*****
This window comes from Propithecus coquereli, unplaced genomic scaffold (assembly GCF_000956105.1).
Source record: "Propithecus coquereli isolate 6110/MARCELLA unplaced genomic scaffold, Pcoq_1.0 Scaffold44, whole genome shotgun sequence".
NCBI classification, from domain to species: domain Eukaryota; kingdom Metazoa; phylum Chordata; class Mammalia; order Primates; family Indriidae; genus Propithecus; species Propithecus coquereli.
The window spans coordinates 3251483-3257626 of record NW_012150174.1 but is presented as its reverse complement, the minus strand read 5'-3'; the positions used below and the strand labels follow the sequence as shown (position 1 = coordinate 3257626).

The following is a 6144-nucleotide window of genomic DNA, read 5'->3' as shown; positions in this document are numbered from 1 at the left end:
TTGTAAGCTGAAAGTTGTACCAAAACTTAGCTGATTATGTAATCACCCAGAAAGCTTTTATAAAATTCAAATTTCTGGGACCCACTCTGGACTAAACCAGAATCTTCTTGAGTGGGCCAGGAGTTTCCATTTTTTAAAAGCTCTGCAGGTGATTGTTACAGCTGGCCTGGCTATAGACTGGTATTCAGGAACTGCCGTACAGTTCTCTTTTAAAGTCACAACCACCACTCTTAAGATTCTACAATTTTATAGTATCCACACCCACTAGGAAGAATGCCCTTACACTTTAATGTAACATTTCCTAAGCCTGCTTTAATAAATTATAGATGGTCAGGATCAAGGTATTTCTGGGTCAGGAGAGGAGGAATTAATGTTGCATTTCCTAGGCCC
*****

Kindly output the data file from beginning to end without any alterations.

This window comes from Propithecus coquereli, unplaced genomic scaffold (assembly GCF_000956105.1).
Source record: "Propithecus coquereli isolate 6110/MARCELLA unplaced genomic scaffold, Pcoq_1.0 Scaffold44, whole genome shotgun sequence".
NCBI classification, from domain to species: domain Eukaryota; kingdom Metazoa; phylum Chordata; class Mammalia; order Primates; family Indriidae; genus Propithecus; species Propithecus coquereli.
The window spans coordinates 3251483-3257626 of record NW_012150174.1 but is presented as its reverse complement, the minus strand read 5'-3'; the positions used below and the strand labels follow the sequence as shown (position 1 = coordinate 3257626).

The following is a 6144-nucleotide window of genomic DNA, read 5'->3' as shown; positions in this document are numbered from 1 at the left end:
TTGTAAGCTGAAAGTTGTACCAAAACTTAGCTGATTATGTAATCACCCAGAAAGCTTTTATAAAATTCAAATTTCTGGGACCCACTCTGGACTAAACCAGAATCTTCTTGAGTGGGCCAGGAGTTTCCATTTTTTAAAAGCTCTGCAGGTGATTGTTACAGCTGGCCTGGCTATAGACTGGTATTCAGGAACTGCCGTACAGTTCTCTTTTAAAGTCACAACCACCACTCTTAAGATTCTACAATTTTATAGTATCCACACCCACTAGGAAGAATGCCCTTACACTTTAATGTAACATTTCCTAAGCCTGCTTTAATAAATTATAGATGGTCAGGATCAAGGTATTTCTGGGTCAGGAGAGGAGGAATTAATGTTGCATTTCCTAGGCCC